After graduation, she hopes to continue living and working in the area.
“I'm hoping that after (the two-year MFA), I can come out of this experience feeling confident as an artist in my own right,” she says. “I'm hoping to develop an artistic process that really works for me. I would also like to leave Northwestern knowing I am part of an artistic community.”
Some of her recent credits include The Winter’s Tale (NY Classical), Our Town (Palm Beach Dramaworks), Romeo and Juliet (Quintessence Theatre Group), All’s Well That Ends Well (PA Shakespeare Festival), Charley’s Aunt (Shakespeare Theatre of NJ), and Alice’s Adventures in Wonderland (Quintessence Theatre Group).
For Al’Jaleel McGhee, the best acting, writing, and directing programs have a “mafia” of artists who become a professional resource after graduation for students.
“I was actually preparing to head to another one of those programs when I learned through Sydney Charles, another Chicago actor, that Northwestern was kicking off the inaugural Acting MFA class,” he says. “A few weeks later, I’m sitting with the Anna Shapiro at Steppenwolf talking about the world-class faculty, brand-new facilities, and the opportunity join the ‘Northwestern mafia’ and make history with the inaugural MFA Acting ensemble.”
McGhee, a Chicago-based actor, joins the new MFA class after appearing on the stages of the Goodman Theatre, Gift Theatre, Court Theatre, Victory Gardens Theatre, Chicago Shakespeare Theatre, and Timeline Theatre (Black Theatre Alliance Award for Best Actor in a Leading Role in Paradise Blue). His television and film appearances include NBC, FOX, CBS, Showtime, and Sony Pictures. He completed his BA in Theatre and Performance at the University of Illinois at Chicago.
Chicago, he argues, is the best in the world for theatre: “And I’m more than happy to fight about this.”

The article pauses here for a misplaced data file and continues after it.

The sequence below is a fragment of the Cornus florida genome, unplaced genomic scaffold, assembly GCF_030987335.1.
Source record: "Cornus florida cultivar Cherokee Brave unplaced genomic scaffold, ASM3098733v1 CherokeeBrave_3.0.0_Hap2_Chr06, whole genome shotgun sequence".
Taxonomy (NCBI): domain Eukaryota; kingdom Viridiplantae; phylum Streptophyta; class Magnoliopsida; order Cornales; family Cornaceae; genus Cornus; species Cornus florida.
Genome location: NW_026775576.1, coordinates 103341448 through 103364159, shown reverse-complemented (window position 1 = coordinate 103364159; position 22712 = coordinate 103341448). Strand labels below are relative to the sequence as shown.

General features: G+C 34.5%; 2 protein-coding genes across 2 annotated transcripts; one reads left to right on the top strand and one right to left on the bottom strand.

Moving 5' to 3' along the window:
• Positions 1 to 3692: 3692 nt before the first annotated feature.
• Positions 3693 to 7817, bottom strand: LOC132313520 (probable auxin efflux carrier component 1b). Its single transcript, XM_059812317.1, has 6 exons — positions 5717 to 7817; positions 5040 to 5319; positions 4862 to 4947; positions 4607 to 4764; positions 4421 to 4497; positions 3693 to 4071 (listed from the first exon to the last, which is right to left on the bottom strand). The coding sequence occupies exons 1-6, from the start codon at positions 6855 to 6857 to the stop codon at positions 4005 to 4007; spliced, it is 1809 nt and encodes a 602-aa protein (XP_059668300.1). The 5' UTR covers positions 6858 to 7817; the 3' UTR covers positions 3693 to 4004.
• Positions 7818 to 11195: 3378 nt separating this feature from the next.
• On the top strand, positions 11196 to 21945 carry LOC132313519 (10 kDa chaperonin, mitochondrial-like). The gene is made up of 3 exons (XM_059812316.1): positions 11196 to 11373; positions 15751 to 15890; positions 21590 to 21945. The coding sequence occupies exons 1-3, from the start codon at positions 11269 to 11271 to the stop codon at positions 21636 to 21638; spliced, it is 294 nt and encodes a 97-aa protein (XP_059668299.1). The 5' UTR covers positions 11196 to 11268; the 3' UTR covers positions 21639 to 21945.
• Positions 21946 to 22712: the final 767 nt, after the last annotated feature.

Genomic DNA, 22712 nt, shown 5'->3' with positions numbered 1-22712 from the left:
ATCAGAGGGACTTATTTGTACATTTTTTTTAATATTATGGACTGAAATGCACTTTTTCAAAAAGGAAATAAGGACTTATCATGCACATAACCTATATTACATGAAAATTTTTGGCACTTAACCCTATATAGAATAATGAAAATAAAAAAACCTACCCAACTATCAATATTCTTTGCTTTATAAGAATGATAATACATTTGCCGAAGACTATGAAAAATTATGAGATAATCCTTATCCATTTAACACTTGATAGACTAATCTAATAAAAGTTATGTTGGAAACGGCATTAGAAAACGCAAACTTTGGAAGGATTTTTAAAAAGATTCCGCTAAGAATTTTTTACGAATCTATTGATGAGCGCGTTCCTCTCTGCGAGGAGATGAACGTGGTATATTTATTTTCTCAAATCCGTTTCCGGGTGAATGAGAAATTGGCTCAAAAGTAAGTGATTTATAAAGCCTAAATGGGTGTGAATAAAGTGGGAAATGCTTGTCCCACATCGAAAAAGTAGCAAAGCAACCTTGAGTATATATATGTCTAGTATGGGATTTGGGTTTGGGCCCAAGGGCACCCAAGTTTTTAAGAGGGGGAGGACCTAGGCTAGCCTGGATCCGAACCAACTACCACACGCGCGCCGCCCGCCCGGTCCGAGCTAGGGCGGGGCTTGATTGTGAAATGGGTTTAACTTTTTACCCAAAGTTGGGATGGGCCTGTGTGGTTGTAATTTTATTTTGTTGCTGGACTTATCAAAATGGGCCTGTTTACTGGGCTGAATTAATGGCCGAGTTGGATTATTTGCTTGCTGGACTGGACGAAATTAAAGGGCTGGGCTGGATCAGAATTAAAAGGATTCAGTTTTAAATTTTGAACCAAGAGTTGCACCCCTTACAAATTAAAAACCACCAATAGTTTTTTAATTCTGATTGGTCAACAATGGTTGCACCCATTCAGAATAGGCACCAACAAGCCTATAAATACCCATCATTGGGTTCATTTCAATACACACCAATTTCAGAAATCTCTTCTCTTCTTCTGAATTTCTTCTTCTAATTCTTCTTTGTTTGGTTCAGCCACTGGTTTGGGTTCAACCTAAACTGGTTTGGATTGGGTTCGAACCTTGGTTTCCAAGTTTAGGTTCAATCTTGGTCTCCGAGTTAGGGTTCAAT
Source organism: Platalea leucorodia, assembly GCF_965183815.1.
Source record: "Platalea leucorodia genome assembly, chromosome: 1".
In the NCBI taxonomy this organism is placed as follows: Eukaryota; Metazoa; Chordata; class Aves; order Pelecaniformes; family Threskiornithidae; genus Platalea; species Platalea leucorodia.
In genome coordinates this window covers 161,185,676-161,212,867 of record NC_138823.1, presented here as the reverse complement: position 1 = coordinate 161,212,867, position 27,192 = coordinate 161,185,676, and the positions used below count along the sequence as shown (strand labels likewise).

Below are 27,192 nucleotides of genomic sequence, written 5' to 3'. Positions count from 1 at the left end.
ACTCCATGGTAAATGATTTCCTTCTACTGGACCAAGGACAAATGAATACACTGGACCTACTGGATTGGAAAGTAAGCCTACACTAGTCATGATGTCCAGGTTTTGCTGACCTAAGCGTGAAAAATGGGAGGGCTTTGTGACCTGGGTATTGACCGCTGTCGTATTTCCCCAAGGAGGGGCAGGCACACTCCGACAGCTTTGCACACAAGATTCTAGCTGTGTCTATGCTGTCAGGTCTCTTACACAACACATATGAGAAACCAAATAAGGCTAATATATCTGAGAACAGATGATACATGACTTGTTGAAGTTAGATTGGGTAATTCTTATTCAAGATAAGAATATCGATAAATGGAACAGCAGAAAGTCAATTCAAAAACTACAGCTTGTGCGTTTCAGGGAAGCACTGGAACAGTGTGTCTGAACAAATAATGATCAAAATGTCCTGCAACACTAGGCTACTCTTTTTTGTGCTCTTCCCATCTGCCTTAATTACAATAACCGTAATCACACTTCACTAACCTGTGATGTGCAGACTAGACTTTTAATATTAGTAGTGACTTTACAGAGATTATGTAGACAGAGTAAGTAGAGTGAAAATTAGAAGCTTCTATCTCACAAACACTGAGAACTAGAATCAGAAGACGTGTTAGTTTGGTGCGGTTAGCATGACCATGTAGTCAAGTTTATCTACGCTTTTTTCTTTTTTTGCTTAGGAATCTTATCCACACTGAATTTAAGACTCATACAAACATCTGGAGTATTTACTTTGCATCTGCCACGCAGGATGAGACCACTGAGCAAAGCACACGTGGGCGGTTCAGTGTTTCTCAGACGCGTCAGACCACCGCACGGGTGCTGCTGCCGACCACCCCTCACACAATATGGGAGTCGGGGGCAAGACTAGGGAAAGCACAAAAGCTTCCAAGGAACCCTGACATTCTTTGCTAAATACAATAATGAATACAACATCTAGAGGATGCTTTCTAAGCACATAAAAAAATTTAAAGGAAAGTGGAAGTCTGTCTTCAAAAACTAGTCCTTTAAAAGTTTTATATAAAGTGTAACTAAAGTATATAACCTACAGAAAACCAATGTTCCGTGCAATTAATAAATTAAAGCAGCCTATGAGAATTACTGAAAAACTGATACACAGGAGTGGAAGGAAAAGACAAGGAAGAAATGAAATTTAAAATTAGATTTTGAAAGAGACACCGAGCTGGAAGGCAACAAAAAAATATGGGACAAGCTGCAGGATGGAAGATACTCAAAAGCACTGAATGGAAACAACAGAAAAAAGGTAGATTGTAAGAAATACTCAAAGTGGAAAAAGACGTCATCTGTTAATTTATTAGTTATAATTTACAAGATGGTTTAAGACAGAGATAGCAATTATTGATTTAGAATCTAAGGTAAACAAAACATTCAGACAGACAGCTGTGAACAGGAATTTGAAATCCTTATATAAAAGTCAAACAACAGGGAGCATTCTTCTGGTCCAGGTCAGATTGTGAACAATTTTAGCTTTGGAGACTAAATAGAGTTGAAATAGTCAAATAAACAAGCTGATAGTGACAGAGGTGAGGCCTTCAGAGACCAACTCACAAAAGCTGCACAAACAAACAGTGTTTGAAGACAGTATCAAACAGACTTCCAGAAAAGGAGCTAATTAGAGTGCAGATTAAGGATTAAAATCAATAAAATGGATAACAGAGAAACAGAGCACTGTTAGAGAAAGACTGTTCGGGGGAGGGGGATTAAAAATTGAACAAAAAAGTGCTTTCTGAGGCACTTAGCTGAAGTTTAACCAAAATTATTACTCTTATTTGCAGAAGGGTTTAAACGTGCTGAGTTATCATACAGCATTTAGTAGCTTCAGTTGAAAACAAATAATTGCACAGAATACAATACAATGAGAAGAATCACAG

“Equity, non-equity, storefront, huge house, if you’re an artist with something to say, an artist that wants to ‘shake the table,’ an artist that wants to create something beautiful and ugly, and uplifting and tragic, something visceral, something real, honest, then Chicago is where you should be,” he says. “And we get to learn, live and create in the heart of it.”
Concetta Russo comes to Chicago from Boston, “the other coldest place in the country,” she jokes.
After earning her Bachelor of Arts from the University of Massachusetts, she worked as an actor, singer, and teaching artist in the United States and abroad. Her career has included working with the Italian touring children’s theater Theatrino and as a company member with Shakespeare & Company in Lenox, Mass. She has worked throughout New England.
“I decided to come to Northwestern, because I was interested in this idea that my work as an actor should lend to my position as a person in society,” she says. “Not everyone can be a scientist or lawyer, but I was taken at the idea that my contribution to society was equally as important. I was drawn to the faculty being largely female and how affirming being surrounded by strong women in my field was nothing if not validating and encouraging for my future as an artist.”
She hopes to gain a better understanding of herself as an actor and to stretch and grow the abilities that she has, but may not be the most comfortable, at sharing.
“I know what I do well and want to be pushed further in developing abilities that can complement those things, even if they are scary and uncomfortable,” she says. “I also am in awe of all of the connections to the theatre community here in Chicago that are present in this program and department. Those connections and the ones I will make with my cohort are what can help me navigate life after my MFA training.”
To learn more about the new MFA in Acting, its collaborative partners, faculty, curriculum, and mission, visit acting.northwestern.edu.
By Katie Fretland